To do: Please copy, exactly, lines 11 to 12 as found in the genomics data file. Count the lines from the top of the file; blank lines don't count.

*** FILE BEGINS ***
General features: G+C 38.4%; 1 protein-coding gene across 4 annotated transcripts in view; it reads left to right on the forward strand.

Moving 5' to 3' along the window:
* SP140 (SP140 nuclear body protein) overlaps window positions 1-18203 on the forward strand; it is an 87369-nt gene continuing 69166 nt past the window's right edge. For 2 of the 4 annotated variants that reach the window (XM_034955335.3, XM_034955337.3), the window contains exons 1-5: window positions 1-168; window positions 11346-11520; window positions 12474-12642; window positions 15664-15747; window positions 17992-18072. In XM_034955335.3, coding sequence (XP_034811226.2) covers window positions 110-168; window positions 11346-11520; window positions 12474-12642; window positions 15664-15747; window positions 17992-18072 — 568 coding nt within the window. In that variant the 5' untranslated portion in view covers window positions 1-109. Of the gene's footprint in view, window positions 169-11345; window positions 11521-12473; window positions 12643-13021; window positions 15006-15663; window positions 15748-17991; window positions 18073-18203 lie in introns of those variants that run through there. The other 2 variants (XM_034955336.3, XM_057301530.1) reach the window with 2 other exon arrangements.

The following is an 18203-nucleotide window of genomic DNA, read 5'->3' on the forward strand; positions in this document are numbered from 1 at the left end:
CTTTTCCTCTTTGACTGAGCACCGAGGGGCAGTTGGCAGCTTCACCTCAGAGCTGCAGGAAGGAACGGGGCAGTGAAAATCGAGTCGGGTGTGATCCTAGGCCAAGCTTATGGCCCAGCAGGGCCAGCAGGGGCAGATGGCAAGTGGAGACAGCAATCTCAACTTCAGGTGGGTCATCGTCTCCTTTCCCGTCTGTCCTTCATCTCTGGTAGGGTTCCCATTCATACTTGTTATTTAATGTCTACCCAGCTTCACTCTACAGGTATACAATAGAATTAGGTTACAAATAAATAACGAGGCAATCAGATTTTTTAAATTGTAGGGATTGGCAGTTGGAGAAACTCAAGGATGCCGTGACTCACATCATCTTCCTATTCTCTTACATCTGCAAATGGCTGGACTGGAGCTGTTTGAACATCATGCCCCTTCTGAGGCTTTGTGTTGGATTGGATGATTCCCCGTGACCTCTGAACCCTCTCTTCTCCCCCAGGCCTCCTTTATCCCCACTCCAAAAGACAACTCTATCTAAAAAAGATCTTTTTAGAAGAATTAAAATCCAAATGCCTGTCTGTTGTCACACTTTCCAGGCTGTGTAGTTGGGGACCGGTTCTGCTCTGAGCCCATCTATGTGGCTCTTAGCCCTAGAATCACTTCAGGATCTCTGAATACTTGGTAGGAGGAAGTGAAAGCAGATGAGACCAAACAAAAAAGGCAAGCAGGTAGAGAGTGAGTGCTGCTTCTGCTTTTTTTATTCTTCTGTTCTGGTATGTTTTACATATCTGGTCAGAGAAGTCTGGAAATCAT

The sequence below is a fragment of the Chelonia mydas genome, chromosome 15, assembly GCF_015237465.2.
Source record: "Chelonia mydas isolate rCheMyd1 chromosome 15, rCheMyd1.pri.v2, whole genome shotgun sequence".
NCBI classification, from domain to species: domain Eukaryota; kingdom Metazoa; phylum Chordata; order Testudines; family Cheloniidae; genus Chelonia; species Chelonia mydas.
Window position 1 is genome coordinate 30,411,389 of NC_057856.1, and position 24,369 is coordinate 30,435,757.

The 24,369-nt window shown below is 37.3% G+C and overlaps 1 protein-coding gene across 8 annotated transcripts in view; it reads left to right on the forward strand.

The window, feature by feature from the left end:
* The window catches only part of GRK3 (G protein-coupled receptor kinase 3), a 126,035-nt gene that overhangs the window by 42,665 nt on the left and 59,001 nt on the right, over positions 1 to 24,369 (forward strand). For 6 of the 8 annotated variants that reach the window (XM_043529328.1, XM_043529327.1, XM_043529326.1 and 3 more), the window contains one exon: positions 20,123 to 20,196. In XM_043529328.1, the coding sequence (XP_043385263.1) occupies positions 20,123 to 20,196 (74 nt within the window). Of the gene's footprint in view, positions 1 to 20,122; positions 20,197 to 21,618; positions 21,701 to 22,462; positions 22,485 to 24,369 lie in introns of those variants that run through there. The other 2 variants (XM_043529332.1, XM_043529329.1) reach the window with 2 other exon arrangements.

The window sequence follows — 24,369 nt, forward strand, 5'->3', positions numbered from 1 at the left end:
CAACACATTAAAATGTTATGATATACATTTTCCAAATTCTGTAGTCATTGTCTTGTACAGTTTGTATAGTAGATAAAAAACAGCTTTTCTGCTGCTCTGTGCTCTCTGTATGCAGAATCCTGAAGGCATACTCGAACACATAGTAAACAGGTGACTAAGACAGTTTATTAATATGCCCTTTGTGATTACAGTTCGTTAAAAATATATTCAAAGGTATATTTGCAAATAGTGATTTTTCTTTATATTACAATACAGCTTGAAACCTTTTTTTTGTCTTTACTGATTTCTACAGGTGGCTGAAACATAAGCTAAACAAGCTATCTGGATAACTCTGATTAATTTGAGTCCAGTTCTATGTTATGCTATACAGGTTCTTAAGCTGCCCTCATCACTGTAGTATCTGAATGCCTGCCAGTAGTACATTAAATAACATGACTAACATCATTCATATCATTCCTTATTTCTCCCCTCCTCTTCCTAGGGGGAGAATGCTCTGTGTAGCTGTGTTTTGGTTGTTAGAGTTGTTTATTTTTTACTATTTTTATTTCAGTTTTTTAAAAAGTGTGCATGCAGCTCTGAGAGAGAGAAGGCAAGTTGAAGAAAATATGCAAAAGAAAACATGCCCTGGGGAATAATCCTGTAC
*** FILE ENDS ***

The window, feature by feature from the left end:
* The window catches only part of GRK3 (G protein-coupled receptor kinase 3), a 126,035-nt gene that overhangs the window by 42,665 nt on the left and 59,001 nt on the right, over positions 1 to 24,369 (forward strand). For 6 of the 8 annotated variants that reach the window (XM_043529328.1, XM_043529327.1, XM_043529326.1 and 3 more), the window contains one exon: positions 20,123 to 20,196. In XM_043529328.1, the coding sequence (XP_043385263.1) occupies positions 20,123 to 20,196 (74 nt within the window). Of the gene's footprint in view, positions 1 to 20,122; positions 20,197 to 21,618; positions 21,701 to 22,462; positions 22,485 to 24,369 lie in introns of those variants that run through there. The other 2 variants (XM_043529332.1, XM_043529329.1) reach the window with 2 other exon arrangements.